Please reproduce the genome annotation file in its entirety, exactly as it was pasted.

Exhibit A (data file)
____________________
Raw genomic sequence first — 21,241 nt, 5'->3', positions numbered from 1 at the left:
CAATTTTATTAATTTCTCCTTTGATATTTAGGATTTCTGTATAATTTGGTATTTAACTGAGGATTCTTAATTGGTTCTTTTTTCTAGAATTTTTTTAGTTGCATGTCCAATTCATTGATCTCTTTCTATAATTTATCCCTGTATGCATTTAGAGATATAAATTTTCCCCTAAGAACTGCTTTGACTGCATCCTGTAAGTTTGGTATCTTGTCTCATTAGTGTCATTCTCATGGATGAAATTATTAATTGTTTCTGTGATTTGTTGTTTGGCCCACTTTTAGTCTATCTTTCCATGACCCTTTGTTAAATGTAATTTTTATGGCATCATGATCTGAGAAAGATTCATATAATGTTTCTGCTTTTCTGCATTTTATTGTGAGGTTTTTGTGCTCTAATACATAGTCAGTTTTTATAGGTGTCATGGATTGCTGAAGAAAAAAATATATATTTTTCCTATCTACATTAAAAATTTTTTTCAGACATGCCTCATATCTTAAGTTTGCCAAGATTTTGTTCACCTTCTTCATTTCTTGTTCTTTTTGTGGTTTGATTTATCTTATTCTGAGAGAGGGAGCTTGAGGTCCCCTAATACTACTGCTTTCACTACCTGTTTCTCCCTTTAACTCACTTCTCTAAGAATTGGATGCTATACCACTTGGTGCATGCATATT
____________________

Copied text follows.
Raw genomic sequence first — 21,241 nt, 5'->3', positions numbered from 1 at the left:
CAATTTTATTAATTTCTCCTTTGATATTTAGGATTTCTGTATAATTTGGTATTTAACTGAGGATTCTTAATTGGTTCTTTTTTCTAGAATTTTTTTAGTTGCATGTCCAATTCATTGATCTCTTTCTATAATTTATCCCTGTATGCATTTAGAGATATAAATTTTCCCCTAAGAACTGCTTTGACTGCATCCTGTAAGTTTGGTATCTTGTCTCATTAGTGTCATTCTCATGGATGAAATTATTAATTGTTTCTGTGATTTGTTGTTTGGCCCACTTTTAGTCTATCTTTCCATGACCCTTTGTTAAATGTAATTTTTATGGCATCATGATCTGAGAAAGATTCATATAATGTTTCTGCTTTTCTGCATTTTATTGTGAGGTTTTTGTGCTCTAATACATAGTCAGTTTTTATAGGTGTCATGGATTGCTGAAGAAAAAAATATATATTTTTCCTATCTACATTAAAAATTTTTTTCAGACATGCCTCATATCTTAAGTTTGCCAAGATTTTGTTCACCTTCTTCATTTCTTGTTCTTTTTGTGGTTTGATTTATCTTATTCTGAGAGAGGGAGCTTGAGGTCCCCTAATACTACTGCTTTCACTACCTGTTTCTCCCTTTAACTCACTTCTCTAAGAATTGGATGCTATACCACTTGGTGCATGCATATT